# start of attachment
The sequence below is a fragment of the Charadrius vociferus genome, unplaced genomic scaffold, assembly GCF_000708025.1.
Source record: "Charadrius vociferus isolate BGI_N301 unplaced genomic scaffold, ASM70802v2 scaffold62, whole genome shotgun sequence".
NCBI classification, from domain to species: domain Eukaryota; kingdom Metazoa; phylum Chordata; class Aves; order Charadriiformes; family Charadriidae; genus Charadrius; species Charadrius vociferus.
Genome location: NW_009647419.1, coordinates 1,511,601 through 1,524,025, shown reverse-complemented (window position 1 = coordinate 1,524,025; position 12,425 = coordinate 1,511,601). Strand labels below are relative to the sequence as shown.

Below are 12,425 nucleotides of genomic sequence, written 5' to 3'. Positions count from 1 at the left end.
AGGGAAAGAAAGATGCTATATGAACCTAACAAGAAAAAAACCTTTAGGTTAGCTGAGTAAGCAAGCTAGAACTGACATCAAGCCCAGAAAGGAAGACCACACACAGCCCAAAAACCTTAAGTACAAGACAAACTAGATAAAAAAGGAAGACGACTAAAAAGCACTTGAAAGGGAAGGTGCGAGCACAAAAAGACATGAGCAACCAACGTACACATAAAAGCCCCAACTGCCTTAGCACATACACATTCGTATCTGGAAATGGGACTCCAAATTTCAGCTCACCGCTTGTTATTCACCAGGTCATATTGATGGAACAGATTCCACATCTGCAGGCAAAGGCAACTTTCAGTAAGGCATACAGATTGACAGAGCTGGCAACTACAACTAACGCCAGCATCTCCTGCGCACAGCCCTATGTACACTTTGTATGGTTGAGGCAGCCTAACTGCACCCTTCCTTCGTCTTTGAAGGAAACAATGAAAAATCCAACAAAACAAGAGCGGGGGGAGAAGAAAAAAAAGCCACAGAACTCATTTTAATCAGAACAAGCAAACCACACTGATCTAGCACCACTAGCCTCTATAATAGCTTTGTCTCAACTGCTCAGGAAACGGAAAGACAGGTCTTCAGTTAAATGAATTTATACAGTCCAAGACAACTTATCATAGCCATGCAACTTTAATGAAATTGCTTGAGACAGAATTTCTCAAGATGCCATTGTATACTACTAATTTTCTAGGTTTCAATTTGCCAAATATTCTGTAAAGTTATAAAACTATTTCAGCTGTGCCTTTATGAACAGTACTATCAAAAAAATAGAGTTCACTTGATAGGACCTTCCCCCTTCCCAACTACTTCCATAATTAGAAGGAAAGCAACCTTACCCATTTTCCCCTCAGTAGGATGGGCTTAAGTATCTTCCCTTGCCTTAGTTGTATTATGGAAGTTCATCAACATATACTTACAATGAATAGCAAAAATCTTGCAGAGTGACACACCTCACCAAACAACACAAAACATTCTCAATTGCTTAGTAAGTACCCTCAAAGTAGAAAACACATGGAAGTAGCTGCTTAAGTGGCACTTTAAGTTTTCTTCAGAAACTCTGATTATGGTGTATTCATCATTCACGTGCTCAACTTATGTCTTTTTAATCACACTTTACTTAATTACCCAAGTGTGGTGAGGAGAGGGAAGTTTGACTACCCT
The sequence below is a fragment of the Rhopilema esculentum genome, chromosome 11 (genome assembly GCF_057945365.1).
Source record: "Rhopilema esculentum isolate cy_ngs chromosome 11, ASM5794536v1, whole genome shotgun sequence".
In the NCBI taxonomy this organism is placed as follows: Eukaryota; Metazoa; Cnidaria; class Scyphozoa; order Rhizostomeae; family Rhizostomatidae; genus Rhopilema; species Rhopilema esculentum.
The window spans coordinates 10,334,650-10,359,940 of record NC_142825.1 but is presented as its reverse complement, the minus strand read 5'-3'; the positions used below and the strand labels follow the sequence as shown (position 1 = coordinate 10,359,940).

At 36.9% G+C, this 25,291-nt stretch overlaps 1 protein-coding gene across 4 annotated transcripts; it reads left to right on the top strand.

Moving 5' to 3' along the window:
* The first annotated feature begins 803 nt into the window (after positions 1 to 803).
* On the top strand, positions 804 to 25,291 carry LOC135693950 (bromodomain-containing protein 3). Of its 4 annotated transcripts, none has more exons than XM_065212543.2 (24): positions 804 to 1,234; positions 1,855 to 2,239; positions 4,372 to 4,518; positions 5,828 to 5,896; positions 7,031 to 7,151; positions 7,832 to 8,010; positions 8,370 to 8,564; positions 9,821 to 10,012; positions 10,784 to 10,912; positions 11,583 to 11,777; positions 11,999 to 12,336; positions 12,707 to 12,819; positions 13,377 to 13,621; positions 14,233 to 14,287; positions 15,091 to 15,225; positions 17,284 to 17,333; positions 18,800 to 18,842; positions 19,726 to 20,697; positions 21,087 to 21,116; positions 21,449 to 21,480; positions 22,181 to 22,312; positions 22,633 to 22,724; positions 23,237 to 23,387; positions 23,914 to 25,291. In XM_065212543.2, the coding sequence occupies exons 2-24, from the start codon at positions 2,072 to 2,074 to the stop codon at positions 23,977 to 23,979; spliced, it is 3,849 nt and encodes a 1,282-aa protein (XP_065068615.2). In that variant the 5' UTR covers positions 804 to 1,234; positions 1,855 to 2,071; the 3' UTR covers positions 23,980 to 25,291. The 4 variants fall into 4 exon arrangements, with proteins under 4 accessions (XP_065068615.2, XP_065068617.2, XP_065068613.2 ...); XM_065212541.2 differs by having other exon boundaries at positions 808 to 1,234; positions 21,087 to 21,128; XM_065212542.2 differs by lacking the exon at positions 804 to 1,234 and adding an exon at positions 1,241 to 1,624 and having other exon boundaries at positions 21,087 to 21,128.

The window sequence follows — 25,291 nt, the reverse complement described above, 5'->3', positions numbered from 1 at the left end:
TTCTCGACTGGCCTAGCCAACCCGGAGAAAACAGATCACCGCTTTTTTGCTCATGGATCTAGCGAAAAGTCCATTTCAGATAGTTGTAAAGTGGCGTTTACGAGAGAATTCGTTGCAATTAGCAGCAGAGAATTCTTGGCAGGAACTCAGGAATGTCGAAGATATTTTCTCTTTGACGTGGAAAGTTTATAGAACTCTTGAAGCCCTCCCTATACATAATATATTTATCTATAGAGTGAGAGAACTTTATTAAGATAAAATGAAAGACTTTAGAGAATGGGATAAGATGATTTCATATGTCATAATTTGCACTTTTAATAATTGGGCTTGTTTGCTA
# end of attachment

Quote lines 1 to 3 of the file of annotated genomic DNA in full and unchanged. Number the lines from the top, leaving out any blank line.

The sequence below is a fragment of the Charadrius vociferus genome, unplaced genomic scaffold, assembly GCF_000708025.1.
Source record: "Charadrius vociferus isolate BGI_N301 unplaced genomic scaffold, ASM70802v2 scaffold62, whole genome shotgun sequence".
NCBI classification, from domain to species: domain Eukaryota; kingdom Metazoa; phylum Chordata; class Aves; order Charadriiformes; family Charadriidae; genus Charadrius; species Charadrius vociferus.